MOVIE REVIEW: Winter’s TaleComment on this story
DIRECTOR: Akiva Goldsman
CAST: Colin Farrell, Jessica Brown-Findlay, John Hurt, Jennifer Connelly, Russell Crowe, Will Smith
CLASSIFICATION: 10-12PG SV
RUNNING TIME: 123 minutes
IF THE idea of Colin Farrell (pictured) riding off to save the day on a white horse appeals, then this film has found its audience.
If not, read no further.
Screenwriter (he won an Oscar for A Beautiful Mind but then he did Batman and Robin, so best described as uneven rather than consistently good) Akiva Goldsman makes his directorial debut with his adaptation of Mark Helprin’s novel of the same name.
A project seven years in the making, it is a mix of plot-ridden fantasy and muddled narrative with a broad streak of sweeping romance running through every scene.
The script is iffy but it just looks so gorgeous.
While the book is a fairy family saga that took place in an Edwardian-type alternative universe New York, the film tries for a more traditional, reality- based setting with, unfortunately, disastrous results.
The first words from the narrator may be that magic is all around us and time and space are not what they appear to be, but even within the film’s own reference frame, the ideas being bandied about don’t work.
Farrell is roguish thief Peter Lake who breaks into a New York mansion in 1916 only to run into one of the occupants and fall in love with her. He has a good chemistry with Jessica Brown Findlay (the late, lamented Lady Sybil from Downton Abbey), who plays the consumptive and clever Beverley Penn, but she soon dies (unfair to the audience really because their interaction is touching) and all the while Russell Crowe is trying to kill him.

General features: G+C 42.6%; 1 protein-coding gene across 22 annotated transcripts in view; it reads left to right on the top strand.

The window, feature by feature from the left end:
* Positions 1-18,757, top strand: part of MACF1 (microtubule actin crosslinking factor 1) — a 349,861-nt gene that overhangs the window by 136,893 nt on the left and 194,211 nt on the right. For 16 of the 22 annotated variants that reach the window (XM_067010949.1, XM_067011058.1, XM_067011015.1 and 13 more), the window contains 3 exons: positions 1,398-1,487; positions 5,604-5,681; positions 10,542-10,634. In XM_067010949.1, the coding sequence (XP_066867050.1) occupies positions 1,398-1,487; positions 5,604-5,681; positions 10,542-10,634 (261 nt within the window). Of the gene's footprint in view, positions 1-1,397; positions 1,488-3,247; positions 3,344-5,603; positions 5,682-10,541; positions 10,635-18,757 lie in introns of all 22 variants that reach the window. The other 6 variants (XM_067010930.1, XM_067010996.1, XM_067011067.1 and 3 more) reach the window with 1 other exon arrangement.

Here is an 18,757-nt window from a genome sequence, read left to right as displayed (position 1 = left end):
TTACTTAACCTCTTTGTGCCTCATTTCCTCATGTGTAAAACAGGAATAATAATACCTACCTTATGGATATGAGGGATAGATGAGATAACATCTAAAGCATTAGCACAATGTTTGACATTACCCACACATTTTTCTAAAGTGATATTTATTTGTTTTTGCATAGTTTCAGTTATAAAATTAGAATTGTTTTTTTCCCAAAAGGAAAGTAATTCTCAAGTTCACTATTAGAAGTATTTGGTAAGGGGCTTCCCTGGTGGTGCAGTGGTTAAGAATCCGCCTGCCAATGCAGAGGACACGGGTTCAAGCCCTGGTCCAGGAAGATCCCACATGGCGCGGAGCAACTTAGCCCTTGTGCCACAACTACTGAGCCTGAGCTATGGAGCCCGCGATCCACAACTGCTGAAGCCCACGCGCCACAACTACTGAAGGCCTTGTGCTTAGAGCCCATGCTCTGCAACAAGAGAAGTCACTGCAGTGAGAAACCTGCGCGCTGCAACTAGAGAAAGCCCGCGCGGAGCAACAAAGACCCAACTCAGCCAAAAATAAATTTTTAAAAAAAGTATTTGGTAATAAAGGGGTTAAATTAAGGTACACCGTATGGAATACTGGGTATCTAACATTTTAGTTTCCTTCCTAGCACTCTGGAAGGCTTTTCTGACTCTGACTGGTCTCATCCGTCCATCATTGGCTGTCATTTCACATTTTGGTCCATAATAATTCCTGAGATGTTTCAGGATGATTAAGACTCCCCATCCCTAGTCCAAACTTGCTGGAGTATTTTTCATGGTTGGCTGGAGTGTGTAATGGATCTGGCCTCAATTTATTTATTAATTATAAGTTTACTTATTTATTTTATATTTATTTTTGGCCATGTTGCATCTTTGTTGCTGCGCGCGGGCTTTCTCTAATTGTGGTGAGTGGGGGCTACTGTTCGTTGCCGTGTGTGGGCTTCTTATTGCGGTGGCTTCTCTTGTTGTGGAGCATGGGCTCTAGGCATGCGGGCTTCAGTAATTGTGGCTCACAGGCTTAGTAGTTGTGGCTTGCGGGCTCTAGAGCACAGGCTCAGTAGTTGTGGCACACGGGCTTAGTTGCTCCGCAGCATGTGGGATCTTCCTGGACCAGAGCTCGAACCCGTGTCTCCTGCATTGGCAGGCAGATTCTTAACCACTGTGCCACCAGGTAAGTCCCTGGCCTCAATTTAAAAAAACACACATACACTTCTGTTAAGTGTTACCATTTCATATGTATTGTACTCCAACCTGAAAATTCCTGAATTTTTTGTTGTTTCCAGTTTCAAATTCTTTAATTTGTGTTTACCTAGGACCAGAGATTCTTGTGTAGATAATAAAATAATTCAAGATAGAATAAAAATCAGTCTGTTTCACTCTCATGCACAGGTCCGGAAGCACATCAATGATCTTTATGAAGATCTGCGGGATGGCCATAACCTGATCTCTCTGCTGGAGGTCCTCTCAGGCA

Crowe is Pearly Soames, the bad guy on the black horse who hates miracles. Er. Ja.
Fast forward a hundred years and both are still around and now there’s Jennifer Connelly as a food writer with a cute little daughter, who happens to be sick.
Now if you throw all logic out the window and simply wallow in the imagery presented and the enchanting score, it is lovely. The atmospheric cinematography makes excellent use of soft lighting.
But there’s not enough character- isation to make you care about the people, the plot holes and continuity faults are irritating and the context is not detailed enough to make sense.
A total suspension of belief is required because your brain says it’s not working while your heart wants to say, “but I want this to work”.
And yes. I am a sucker for a horse with wings.
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